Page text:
Trouble atThielert: Will It Kill Diesels?

Probably not. Thielert still owns the market and heres why there are good reasons to think the companys bankruptcy may be a good thing.

We sometimes think the entire edifice of new aircraft engine development is like a beachfront house built a little close to the surf. The view is great for awhile, then the tide rises and foundation crumbles. That analogy works for Thielert AG, whose stunning initial success with aerodiesel engines has devolved into insolvency and an

Thielert Bankruptcy


investigation into potentially fraudulent financial reporting on the companys fiscal health. The owners of some 600 diesel-powered Diamond aircraft are less worried about the financial niceties than they are this overarching question: Is the engine itself technically and economically viable or is it just too maintenance hungry to survive in the market? And if so, is that what dragged Thielert into this mess?

Based on our interviews with owners, sales people and Diamond officials, our conclusion is that this may be unknowable at the moment. As we go to press this month, Diamonds senior management is huddling in Europe with Thielerts new management and insolvency overseers to bring clarity to this situation. It may be weeks before we learn anything useful, if we ever do.

Meanwhile, to its credit, Diamond is aggressively stepping up and has established a hotline for owners seeking support for Thielert aerodiesels and has placed significant parts orders with the insolvent company. We see that as good on two counts: It means that Diamond intends to support these engines even if it has to do so on its own and the parts orders will give Theilert needed cashflow.

What Happened?

Theilert is a public company, having completed its IPO in late 2005, so its financials should be relatively transparent. Unfortunately, the board of directors in late April declared that Thielerts financial statements for 2003, 2004 and 2005 are “probably incorrect and possibly void.” The data in these statements served as the basis for the IPO in 2005 and German authorities are looking into the potential of criminal fraud.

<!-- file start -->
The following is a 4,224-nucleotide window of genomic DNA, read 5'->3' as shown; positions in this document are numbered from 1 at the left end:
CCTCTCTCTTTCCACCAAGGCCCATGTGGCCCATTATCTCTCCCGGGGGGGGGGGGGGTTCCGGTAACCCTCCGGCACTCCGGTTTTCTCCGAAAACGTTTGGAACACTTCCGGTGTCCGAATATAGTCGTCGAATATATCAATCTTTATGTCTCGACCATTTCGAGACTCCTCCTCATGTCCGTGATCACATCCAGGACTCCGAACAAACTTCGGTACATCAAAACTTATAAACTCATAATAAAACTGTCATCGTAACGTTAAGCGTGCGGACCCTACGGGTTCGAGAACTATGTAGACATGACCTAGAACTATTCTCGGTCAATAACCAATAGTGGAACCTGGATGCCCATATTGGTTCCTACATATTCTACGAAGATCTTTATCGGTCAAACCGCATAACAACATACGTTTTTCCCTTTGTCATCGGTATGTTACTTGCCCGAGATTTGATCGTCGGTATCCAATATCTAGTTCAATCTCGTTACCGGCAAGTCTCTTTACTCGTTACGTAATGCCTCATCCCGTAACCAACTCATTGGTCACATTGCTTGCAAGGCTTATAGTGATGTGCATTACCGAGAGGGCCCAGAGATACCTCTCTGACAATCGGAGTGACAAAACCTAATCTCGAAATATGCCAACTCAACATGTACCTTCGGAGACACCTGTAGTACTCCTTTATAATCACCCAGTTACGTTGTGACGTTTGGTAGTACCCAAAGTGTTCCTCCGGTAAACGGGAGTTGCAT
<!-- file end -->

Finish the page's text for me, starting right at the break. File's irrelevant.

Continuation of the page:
At issue, among other things, is the use of “ghost invoices” or imaginary orders to pump up the companys financials to obtain bank credit and sweeten the potential stock value. According to Defense Industry Daily, which reported extensively on the story, Thielert carried on its books unpaid invoices for a number of companies, including General Atomics, which uses a variant of the Thielert Centurion engine in the U.S. Armys MQ-1C SkyWarrior UAV.

Investigators found large discrepancies between invoices on file and actual cash received, according to DID. When the investigation rose to the level of a criminal complaint in early 2007, investigators obtained a search warrant for Frank Thielerts residence and the business itself.

We wondered if any of the companies dealing with Thielert were aware of these developments, especially the U.S. defense contractors. General Stephen Mundt, who heads the U.S. Armys aviation branch, said he was unaware that the CEO of a major supplier was under investigation until asked about it by a reporter, according to DID. Cessna told us it did know about the investigation before it announced the Cessna 172 TD last fall. Cessna has since delayed deliveries of the TD Skyhawk.

Meanwhile, owners of some 450 DA42 Twin Stars and another couple of hundred DA40 singles hold their collective breath to see what happens next. Diamond has clearly expressed its intent to support these engines and, in our view, has thus far done a satisfactory job of communicating with owners on the one hand, while staring at the opaque reality of Thielerts meltdown on the other. As press time, no one seemed to know enough detail about Thielerts inner workings to offer useful insight.

Late last fall, we polled owners on their experiences with the Thielert diesels and

Superior Air Parts


were surprised to learn of numerous problems and complaints, most related to what these owners characterized as poor aftermarket support from the company, but also design and technical flaws.

We concluded that these owners thought maintenance costs on the engine were much higher than they expected, but the critical question is whether these costs can be tamped down with evolving experience, or if the engine is simply not viable at its current cost structure and technical design. We revisited some of the owners we polled last fall to find out if things have improved.

What Owners Say